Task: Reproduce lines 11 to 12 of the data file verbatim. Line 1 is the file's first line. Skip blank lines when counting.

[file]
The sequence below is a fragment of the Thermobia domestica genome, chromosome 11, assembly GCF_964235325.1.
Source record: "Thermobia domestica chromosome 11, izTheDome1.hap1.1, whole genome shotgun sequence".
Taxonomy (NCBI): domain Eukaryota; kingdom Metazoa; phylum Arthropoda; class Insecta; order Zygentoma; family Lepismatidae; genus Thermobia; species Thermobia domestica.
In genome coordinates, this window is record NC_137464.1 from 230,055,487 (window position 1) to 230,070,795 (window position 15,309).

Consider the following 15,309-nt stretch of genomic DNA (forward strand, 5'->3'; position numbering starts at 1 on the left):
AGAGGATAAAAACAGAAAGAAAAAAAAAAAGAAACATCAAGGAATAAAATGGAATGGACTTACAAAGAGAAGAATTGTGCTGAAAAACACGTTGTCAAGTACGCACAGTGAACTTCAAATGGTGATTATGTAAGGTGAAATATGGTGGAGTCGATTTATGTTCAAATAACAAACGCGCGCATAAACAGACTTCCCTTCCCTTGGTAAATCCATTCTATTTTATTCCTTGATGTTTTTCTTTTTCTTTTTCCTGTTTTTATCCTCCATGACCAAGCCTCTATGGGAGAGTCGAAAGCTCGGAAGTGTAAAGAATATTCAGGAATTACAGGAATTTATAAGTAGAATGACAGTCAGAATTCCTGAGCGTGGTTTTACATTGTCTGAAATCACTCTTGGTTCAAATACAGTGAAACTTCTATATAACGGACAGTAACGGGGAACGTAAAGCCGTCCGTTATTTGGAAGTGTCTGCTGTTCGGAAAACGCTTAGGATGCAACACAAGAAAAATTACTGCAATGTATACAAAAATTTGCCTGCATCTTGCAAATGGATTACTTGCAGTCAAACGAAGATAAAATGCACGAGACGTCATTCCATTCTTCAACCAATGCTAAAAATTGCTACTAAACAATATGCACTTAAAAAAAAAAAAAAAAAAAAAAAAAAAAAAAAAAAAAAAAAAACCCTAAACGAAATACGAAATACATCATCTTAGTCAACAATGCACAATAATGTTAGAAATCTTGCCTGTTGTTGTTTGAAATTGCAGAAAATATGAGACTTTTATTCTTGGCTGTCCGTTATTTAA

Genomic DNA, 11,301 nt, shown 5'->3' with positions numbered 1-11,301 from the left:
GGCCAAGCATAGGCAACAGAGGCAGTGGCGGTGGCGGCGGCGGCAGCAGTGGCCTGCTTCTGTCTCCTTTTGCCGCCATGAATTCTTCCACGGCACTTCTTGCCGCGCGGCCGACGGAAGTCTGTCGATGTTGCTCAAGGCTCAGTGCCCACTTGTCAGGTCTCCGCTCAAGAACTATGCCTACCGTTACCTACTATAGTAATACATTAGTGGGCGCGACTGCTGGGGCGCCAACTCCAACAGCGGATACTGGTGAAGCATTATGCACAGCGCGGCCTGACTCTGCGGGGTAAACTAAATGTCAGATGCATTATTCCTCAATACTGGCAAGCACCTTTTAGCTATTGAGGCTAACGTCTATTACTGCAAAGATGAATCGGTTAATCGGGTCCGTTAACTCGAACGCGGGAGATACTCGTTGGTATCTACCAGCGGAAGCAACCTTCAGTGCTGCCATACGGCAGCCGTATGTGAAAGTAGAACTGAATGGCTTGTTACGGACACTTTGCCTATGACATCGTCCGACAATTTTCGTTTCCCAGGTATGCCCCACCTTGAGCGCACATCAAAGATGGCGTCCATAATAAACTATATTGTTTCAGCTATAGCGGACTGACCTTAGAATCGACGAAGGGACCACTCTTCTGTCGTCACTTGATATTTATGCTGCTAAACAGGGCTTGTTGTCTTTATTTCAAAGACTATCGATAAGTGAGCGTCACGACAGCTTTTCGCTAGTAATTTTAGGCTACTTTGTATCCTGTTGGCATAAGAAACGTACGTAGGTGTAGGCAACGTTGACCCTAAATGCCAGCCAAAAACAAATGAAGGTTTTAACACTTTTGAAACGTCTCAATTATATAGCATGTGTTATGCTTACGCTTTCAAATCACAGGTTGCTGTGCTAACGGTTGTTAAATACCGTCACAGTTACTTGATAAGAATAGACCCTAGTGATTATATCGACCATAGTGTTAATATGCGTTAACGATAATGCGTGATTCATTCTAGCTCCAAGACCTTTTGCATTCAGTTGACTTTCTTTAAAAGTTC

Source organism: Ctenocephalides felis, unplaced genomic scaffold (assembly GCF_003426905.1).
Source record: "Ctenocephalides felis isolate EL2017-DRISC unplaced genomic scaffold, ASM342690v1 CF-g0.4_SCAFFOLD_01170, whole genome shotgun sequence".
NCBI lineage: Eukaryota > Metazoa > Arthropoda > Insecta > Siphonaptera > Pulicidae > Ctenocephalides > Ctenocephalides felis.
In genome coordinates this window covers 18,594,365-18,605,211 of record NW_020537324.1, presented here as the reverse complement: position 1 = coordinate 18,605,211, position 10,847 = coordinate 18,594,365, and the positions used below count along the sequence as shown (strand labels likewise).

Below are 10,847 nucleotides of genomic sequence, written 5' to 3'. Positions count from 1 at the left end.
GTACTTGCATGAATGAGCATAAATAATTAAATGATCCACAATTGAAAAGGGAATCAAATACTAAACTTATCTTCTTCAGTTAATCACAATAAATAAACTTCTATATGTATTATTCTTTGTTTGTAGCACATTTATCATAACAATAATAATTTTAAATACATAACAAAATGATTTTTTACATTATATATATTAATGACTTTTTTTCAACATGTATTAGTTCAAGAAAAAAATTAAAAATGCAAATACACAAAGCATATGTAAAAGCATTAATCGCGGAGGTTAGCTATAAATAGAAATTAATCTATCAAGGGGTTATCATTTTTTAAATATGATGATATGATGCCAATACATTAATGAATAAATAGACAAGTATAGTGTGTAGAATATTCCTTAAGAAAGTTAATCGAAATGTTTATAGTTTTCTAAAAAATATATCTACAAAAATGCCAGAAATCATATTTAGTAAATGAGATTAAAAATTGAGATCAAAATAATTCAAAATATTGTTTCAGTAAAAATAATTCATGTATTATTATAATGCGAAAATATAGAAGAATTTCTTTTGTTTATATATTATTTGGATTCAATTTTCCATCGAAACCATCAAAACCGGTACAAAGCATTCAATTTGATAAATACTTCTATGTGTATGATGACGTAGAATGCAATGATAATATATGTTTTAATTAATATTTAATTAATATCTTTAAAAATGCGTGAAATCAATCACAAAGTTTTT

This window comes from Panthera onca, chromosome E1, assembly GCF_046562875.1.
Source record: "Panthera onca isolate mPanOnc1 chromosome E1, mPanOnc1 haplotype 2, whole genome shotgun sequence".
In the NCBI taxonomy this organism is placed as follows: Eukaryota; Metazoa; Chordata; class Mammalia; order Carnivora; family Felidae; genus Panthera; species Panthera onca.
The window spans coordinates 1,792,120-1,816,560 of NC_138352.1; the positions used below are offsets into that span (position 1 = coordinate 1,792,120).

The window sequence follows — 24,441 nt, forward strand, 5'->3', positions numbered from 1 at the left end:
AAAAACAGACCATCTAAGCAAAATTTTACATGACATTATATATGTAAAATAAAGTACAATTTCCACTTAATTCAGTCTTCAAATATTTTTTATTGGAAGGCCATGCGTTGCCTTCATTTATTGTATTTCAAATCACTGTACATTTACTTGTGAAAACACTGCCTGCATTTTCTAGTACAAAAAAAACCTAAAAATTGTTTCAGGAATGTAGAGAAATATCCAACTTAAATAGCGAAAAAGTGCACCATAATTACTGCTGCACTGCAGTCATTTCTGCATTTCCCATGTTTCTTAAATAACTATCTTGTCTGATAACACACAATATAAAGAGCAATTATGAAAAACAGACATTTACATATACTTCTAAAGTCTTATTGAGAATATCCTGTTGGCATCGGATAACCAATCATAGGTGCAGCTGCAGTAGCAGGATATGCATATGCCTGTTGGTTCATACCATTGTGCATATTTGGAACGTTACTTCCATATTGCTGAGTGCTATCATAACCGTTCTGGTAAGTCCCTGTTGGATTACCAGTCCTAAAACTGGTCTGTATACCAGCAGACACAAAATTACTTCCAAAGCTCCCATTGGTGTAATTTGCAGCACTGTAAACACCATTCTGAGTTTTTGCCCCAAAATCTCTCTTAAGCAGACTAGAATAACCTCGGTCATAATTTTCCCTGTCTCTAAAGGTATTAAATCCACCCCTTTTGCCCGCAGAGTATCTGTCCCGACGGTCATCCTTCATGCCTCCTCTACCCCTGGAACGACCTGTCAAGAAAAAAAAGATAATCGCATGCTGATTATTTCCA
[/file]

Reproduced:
NCBI lineage: Eukaryota > Metazoa > Arthropoda > Insecta > Siphonaptera > Pulicidae > Ctenocephalides > Ctenocephalides felis.
In genome coordinates this window covers 18,594,365-18,605,211 of record NW_020537324.1, presented here as the reverse complement: position 1 = coordinate 18,605,211, position 10,847 = coordinate 18,594,365, and the positions used below count along the sequence as shown (strand labels likewise).